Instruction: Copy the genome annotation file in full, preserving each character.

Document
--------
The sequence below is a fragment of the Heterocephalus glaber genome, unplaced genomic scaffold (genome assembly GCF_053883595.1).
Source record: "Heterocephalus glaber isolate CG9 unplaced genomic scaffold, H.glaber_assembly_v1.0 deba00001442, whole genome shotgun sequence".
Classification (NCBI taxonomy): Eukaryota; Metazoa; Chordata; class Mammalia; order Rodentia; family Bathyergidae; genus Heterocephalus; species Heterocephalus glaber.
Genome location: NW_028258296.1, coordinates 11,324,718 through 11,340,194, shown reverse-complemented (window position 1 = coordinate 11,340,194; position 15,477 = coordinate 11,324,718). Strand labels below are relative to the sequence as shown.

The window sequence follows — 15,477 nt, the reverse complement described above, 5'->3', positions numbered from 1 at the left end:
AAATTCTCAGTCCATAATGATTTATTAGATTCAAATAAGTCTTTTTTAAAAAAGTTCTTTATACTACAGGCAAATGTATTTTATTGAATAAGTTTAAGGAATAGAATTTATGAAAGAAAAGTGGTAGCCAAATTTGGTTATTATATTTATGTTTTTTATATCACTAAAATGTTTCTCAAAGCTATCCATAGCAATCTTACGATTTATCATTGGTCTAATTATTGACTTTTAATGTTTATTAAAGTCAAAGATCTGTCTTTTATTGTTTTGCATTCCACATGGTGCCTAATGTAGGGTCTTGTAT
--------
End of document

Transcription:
The sequence below is a fragment of the Heterocephalus glaber genome, unplaced genomic scaffold (genome assembly GCF_053883595.1).
Source record: "Heterocephalus glaber isolate CG9 unplaced genomic scaffold, H.glaber_assembly_v1.0 deba00001442, whole genome shotgun sequence".
Classification (NCBI taxonomy): Eukaryota; Metazoa; Chordata; class Mammalia; order Rodentia; family Bathyergidae; genus Heterocephalus; species Heterocephalus glaber.
Genome location: NW_028258296.1, coordinates 11,324,718 through 11,340,194, shown reverse-complemented (window position 1 = coordinate 11,340,194; position 15,477 = coordinate 11,324,718). Strand labels below are relative to the sequence as shown.

The window sequence follows — 15,477 nt, the reverse complement described above, 5'->3', positions numbered from 1 at the left end:
AAATTCTCAGTCCATAATGATTTATTAGATTCAAATAAGTCTTTTTTAAAAAAGTTCTTTATACTACAGGCAAATGTATTTTATTGAATAAGTTTAAGGAATAGAATTTATGAAAGAAAAGTGGTAGCCAAATTTGGTTATTATATTTATGTTTTTTATATCACTAAAATGTTTCTCAAAGCTATCCATAGCAATCTTACGATTTATCATTGGTCTAATTATTGACTTTTAATGTTTATTAAAGTCAAAGATCTGTCTTTTATTGTTTTGCATTCCACATGGTGCCTAATGTAGGGTCTTGTAT